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Jimmy Kimmel hints at potential lawsuit against Aaron Rodgers

Aaron Rodgers might soon add another title to his list of individual accolades.

Defendant.

Rodgers took another shot on Tuesday at Jimmy Kimmel, suggesting that Kimmel's name might appear on the long-awaited Jeffrey Epstein client list. Kimmel fired back with a not-so-subtle threat of a defamation suit.

“There’s a lot of people, including Jimmy Kimmel, really hoping that doesn’t come out," Rodgers said regarding the Epstein client list, while appearing on Pat McAfee's show, via Michaela Zee of Variety.com.

Said Kimmel, on X: “Dear Aasshole: for the record, I’ve not met, flown with, visited, or had any contact whatsoever with Epstein, nor will you find my name on any ‘list’ other than the clearly-phony nonsense that soft-brained wackos like yourself can’t seem to distinguish from reality. Your reckless words put my family in danger. Keep it up and we will debate the facts further in court.”

The fight dates back to March, when Rodgers suggested that information regarding UFOs was released as a distraction from the Epstein client list, during an appearance with McAfee. Kimmel made fun of Rodgers for doing so.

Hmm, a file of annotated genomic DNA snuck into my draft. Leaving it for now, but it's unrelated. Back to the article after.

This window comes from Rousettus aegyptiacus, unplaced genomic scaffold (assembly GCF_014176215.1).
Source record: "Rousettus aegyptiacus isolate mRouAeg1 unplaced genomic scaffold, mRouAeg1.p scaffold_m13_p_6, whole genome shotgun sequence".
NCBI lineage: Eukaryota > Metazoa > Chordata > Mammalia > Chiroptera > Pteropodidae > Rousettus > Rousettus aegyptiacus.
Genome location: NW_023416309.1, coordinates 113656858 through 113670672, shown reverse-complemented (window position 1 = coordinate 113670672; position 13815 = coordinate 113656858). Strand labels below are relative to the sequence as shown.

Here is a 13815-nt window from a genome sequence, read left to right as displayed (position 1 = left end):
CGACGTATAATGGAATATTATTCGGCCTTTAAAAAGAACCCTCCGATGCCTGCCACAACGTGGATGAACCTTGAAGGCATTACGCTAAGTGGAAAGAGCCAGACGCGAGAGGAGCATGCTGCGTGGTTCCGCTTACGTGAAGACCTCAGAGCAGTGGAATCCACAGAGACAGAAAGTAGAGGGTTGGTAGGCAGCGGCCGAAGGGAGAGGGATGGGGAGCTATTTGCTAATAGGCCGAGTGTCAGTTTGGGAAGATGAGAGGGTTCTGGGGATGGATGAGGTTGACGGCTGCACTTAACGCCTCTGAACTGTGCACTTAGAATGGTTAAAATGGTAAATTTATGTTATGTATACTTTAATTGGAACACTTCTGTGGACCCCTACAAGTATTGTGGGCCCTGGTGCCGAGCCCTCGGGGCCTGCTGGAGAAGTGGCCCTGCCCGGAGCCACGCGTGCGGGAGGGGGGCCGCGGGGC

Rodgers needs to tread lightly here. If he says Kimmel's name appears on the Epstein client list without proof, Rodgers could indeed be sued for defamation.

There's a broader business issue at play here. ESPN and ABC are commonly owned by Disney. Rodgers regularly appears on McAfee's show, which is currently an ESPN property. Rodgers reportedly is compensated more than $1 million annually for his weekly conversations. Kimmel hosts ABC's popular late-night show. Kimmel could (and frankly should) complain to the powers-that-be about ESPN giving a weekly platform to someone who would spew reckless conspiracy theories and/or tell outright lies — especially about key Disney employees.

That could prompt ESPN to tell McAfee that he needs to cut Rodgers loose. Given the significance of Rodgers to the rise of McAfee's show, would McAfee buckle? Or would it potentially blow up the relationship between McAfee and ESPN, only months after it began?